Infineum Takes First Steps to Sustainability
© vinap; Yuttapong; Lianez

Infineum Takes First Steps to Sustainability

By Simon Johns - May 06, 2021

Infineum aims to slash carbon emissions per ton of product by a fifth by 2025, the company said in its first sustainability report published in April.

A major U.K.-based specialty chemicals company co-founded by Shell and ExxonMobil, Infineum joins hundreds of other organizations around the world that use the Global Reporting Initiative framework to report on the sustainability of their environmental and social impacts and corporate governance.

Over the past two years, Infineum’s gross direct greenhouse gas emissions from operations, known as Scope 1, fell by 28% to 57,400 metric tons in 2020 from 80,400 in 2018.

Its Scope 2 gross emissions also fell over the same period, helped along by the installation of solar panels at its Linden Technology Center in New Jersey, reducing carbon dioxide emissions by 1,300 metric tons per year, as well as fully powering its Singapore premises with renewable energy.

At the same time, the company reduced water consumption by 25% to 12 million liters, down from 15 million in 2018, but increased waste output by 15%.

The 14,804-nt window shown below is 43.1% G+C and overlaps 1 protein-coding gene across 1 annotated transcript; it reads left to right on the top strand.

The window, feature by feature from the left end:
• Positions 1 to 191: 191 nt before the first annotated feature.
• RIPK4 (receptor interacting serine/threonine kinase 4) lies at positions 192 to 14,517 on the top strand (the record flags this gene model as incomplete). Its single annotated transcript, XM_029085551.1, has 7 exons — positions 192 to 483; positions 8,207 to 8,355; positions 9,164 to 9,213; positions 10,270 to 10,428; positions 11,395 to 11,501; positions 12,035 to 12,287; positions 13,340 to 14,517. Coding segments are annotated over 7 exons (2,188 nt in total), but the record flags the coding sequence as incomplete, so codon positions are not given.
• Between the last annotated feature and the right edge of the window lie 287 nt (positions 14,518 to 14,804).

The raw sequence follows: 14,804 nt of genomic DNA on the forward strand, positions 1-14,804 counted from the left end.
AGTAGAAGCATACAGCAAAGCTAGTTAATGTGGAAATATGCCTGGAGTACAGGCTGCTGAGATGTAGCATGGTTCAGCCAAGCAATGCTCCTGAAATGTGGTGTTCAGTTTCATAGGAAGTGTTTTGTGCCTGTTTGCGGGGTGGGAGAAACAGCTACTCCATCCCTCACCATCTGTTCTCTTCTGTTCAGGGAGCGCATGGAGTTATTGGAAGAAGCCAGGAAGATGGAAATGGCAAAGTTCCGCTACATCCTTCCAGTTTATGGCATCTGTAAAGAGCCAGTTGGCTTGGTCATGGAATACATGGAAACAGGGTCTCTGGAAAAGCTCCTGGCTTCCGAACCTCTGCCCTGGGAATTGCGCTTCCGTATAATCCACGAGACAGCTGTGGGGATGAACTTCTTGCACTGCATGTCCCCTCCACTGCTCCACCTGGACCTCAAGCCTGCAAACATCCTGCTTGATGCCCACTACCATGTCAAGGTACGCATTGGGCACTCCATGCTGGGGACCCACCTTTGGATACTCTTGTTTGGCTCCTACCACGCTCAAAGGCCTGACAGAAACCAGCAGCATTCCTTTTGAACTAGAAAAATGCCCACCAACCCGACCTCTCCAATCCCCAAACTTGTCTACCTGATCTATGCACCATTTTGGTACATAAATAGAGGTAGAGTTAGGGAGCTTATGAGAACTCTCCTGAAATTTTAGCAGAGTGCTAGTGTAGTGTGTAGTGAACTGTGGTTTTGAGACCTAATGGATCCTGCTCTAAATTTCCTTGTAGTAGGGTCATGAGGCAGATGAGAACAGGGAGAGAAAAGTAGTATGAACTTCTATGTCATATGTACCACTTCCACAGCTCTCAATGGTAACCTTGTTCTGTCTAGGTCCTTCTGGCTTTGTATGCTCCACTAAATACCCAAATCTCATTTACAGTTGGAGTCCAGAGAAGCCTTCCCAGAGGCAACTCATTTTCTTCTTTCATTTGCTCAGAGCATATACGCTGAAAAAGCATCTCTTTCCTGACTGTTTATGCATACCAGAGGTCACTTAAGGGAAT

“2025 gave us a length of sight into the future that we could tangibly see ourselves, and what we needed to do, to deliver these transformational steps in our sustainability journey,” Maurizio Abbondanza, Infineum’s sustainability and technology director, told Sustainability InSite. 

Other achievements include acquiring ISO 14001 Environmental Management System certification for each owned manufacturing facility around the world and cradle-to-gate life cycle assessments for products, thereby “setting the baseline measurements critical for driving and measuring performance in the years to come,” Abbondanza said. 

The report includes Infineum’s sustainability targets, among them setting up a scheme this year to encourage 25% of its 2,000-strong workforce to take time off to volunteer in community support and science, technology, engineering and mathematics activities.

Infineum also wants to increase transparency in its supply chains by assessing its suppliers’ sustainability performance, which will contribute to reaching its targets, Abbondanza said.  

“A single business alone cannot deliver the impact required for the United Nations Sustainable Development Goals,” he said. “We must do what is in our control to operate a sustainable business, but when it comes to maximizing the impact we can have for our stakeholders and for the planet, it requires collaboration within our supply chain.” 

To do this, the company is using the Ecovadis platform to understand the risks to business and to help identify how sustainability may be a future differentiator, Abbondanza said.

“It has been a very rewarding start for us on our sustainability journey,” he said.